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Get a copy of your engines Repair and Maintenance Manual (aka - "Shop Manual') and verify your injection pump timing.

Grey 'smoke' coming out the exhaust is usually a sign of either 'over-fueling' / unburnt fuel and mostly is caused by incorrect engine timing; but, can be caused by low compression.

If the timing is found to be correct, then look for broken / sticking piston rings or an exhaust valve that is cracked or not making a complete seal with its valve seat ... or is simply 'hanging up' (not making its full 'stroke' ... such can be caused by a pin hole water leak inside the exhaust manifold, etc. 'back draining' into a combustion chamber when the engine is shut down), etc. etc.
Then I would suggest that you do an 'air pressure leak down test' of the combustion chambers (instead of or in addition to a compression test). With the injectors removed, High pressure air is put into each combustion chamber with each piston in turn at bottom dead center, and you look for 'where' the air is leaking out of: - crankcase breather (broken/sticking piston rings), exhaust system (ex. valve problem), air intake ( intake valve problem), into the cooling water (blown head gasket), out of an adjacent combustion chamber (blown head gasket), etc. etc.
Verify your injection timing FIRST, as on most small diesel engines the injection timing should be checked about every 500-750 engine hours as a routine 'maintenance item'.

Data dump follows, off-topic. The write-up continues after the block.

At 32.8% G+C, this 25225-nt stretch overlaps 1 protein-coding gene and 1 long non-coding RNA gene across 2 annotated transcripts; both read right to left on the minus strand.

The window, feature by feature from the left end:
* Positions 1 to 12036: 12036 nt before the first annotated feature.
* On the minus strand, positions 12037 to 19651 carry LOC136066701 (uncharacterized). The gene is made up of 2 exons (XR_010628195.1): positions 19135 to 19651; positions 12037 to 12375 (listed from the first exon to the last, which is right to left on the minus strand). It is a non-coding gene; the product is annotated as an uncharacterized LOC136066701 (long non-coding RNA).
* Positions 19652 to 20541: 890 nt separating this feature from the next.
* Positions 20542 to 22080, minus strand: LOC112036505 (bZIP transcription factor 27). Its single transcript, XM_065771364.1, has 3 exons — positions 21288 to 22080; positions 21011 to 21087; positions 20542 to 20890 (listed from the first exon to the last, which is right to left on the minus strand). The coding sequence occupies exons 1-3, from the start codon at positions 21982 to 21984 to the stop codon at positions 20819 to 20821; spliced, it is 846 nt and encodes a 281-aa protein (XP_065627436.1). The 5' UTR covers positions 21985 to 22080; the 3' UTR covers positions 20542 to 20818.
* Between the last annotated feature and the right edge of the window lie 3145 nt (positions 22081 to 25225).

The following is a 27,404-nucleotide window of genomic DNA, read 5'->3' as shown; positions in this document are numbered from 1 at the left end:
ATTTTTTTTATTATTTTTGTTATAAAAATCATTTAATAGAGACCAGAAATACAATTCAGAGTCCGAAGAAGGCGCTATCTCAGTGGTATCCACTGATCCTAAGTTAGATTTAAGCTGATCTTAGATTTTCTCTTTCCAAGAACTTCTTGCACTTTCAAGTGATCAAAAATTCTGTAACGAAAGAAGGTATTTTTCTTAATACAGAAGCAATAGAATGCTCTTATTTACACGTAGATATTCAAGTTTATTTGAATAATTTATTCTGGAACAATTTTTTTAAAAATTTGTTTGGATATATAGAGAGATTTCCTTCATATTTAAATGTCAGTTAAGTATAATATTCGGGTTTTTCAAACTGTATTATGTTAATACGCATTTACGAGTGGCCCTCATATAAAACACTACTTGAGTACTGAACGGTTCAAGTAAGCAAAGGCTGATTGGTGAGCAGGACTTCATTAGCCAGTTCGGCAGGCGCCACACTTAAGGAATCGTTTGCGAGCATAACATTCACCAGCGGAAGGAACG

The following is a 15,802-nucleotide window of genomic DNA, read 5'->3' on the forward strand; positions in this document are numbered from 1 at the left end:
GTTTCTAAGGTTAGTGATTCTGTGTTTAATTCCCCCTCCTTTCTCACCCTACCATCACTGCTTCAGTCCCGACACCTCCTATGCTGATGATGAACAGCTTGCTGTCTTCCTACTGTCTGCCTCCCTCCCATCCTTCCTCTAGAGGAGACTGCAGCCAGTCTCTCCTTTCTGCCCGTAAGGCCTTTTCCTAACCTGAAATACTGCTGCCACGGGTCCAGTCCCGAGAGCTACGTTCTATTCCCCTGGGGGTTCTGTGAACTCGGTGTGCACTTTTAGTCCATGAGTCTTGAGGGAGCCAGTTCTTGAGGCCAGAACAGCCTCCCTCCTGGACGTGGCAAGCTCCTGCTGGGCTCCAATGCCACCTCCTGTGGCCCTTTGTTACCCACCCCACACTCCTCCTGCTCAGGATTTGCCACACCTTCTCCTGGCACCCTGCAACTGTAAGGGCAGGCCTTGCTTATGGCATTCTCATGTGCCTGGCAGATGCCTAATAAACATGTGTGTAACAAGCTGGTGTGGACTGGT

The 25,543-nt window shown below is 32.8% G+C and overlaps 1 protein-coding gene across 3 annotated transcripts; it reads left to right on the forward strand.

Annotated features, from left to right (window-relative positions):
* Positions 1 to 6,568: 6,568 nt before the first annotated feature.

hope this helps.
 

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Got the manual, and know how to adjust the valves, but the timing marks are IMPOSSIBLE to check while the engine is in situ, unless I use an inspection camera... and I don't have one.:(

This also would not fit with the fact that it seems to have, at least temporarily, fixed itself...:confused:
Open/remove the injectors, rotate the crankshaft until piston #1, etc. is exactly at 'top dead center' and put a 'mark' on the crankshaft pulley. Look in your engine manual to see exactly how many degrees 'before top dead center' the injection pump 'begins' to deliver oil and put that BTDC mark on your crank pulley. ... open the high pressure tubing thats on the outlet of injection pump and hand crank the crankshaft - oil should appear out of the injector pump 'exactly' when the crankshaft is rotated to the 'before top dead center mark' - BTDC.

If the combustion temperature changes due a 'throttle' position change, then the timing of ignition will also change accordingly .... those OEM marks on the crankshaft pulley are an 'average' of where the ignition via compression begin and the 'speed' of the piston will cause variations in combustion chamber pressure when the ignition starts.
With combustion anomalies, always start by verifying 'injector pump' timing, first.
 
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